Travel Diary: Ofada rice, time and adding value
If you catch a bit of interest in Ofada after reading this, that’s part of the plan and if all you read is a story that’s okay too.
I wrote this on my way to Akure, right after devouring a plate of Ofada rice I’d purchased from an eatery just before my departure from Lagos.
As one not easily given to falling asleep on a long road trip, I had just gotten ready to kick off with my playlist and some reading when the thought of the price of my Ofada meal crossed my mind and brought with it memories of what this specie of rice used to be.
Ofada rice was not always called Ofada. I grew up knowing Ofada rice as ‘Oh God’ rice, a staple in most average and below average income homes in Ondo. I remember the Uncle Ben and Aroso (no, idea what the name means) brands were for the bougie class, who could afford thoroughly refined rice imported from wherever we were importing rice at that time.
‘Oh God’ derived its name from the fact that Ofada rice had a lot of stones that almost always left you screaming (first timer) or muttering (regular) “oh God!” ‘ah!’ or ‘oh!’. If you were a regular eater, you had to chew cautiously to easily detect and spit out stones early enough before your teeth attempted, rather weakly, to grind brittle, jarring sand or stones. Sadly, it’s human nature to be a little impatient especially with food. One can sometimes get too confident after a couple of sand and stone-free spoons only to be quickly humbled by an ‘Oh God’ moment.
The preparation of ‘Oh God’ was always akin to the preparation of beans. You had to first pick the stones from the rice, a process that was equivalent to a case of ‘as you lay your bed, so you shall lie on it’ i.e intense scrutiny is required. Then you had to carefully parboil so as not to overcook the rice and turn it into mush on second cooking.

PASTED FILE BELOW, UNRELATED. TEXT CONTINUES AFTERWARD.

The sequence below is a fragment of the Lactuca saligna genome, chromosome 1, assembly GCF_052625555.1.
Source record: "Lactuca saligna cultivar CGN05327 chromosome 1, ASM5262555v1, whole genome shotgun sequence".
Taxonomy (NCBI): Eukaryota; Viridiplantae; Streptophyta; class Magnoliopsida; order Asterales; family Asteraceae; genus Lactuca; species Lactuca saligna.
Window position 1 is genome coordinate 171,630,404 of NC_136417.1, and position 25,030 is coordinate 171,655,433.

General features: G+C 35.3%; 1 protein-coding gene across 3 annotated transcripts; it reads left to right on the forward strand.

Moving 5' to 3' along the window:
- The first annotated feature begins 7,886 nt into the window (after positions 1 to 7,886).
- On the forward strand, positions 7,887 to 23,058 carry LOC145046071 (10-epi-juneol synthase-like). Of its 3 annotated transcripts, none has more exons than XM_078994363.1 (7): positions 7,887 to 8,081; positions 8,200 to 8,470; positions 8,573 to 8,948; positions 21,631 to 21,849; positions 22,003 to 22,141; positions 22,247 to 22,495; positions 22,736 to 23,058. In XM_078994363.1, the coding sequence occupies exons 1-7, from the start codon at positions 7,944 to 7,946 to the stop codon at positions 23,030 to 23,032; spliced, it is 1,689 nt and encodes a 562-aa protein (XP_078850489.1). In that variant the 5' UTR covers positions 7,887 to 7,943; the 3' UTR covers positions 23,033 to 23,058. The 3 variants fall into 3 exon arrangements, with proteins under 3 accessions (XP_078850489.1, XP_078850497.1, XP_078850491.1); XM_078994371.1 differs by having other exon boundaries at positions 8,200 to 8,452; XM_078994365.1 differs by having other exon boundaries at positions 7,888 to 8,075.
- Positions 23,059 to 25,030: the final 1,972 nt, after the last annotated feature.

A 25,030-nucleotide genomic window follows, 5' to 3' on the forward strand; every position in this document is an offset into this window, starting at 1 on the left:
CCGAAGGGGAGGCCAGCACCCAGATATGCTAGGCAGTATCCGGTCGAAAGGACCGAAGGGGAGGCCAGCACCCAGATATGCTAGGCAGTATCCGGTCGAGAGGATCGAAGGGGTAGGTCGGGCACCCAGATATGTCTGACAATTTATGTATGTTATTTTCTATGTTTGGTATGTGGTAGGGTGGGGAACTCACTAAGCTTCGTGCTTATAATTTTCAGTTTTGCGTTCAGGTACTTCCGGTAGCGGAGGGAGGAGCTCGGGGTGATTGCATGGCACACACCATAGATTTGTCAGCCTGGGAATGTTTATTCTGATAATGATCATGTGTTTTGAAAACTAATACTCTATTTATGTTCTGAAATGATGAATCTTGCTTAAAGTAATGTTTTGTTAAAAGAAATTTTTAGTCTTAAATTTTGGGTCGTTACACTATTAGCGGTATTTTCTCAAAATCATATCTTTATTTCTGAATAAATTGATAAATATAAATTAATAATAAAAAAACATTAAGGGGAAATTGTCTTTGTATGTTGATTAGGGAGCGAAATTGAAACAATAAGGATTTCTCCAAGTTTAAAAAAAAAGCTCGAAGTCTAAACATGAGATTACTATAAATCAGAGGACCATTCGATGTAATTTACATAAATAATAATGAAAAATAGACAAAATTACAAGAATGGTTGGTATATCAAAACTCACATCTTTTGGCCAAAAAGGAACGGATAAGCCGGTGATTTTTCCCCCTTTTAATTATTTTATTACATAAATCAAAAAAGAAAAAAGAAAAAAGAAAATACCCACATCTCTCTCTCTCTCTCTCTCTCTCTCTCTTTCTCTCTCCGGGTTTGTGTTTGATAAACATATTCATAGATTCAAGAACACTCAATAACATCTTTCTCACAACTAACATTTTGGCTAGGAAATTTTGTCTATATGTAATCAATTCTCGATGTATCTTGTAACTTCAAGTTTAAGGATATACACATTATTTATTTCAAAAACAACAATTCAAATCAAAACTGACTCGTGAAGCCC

I personally dislike ‘Oh God’ rice due to the preparation process and the long suffering attached to it. ‘Oh God’ rice was then the cheapest rice in the market because it was cultivated locally. You could also argue that the price was a compensation for buying stones alongside the rice but that was in the 90’s.
Looking at my plate, I realized how things have really changed and a plate of Ofada rice (because it’s almost exclusively grown in Ofada town in Ogun state) goes for 800 naira. Consequently, there are now better means of cultivating, harvesting and packaging Ofada rice without a truckload of sand and stones in the mix. In fact, Ofada is now costlier than imported rice. It’s more nutritious and has its own manner of presentation — the local leaf and it’s yummy signature stew boasting of meat, ponmo, fish and locust beans.
Creating its own niche, Ofada rice has earned its stars, adding value to consumers without losing its own originality and value. I could go on and on or even sing a song, or maybe not. But I’ll end my Ofada rice gist here and return the pen I borrowed to the owner.
I have a thing for writing in a notepad before typing.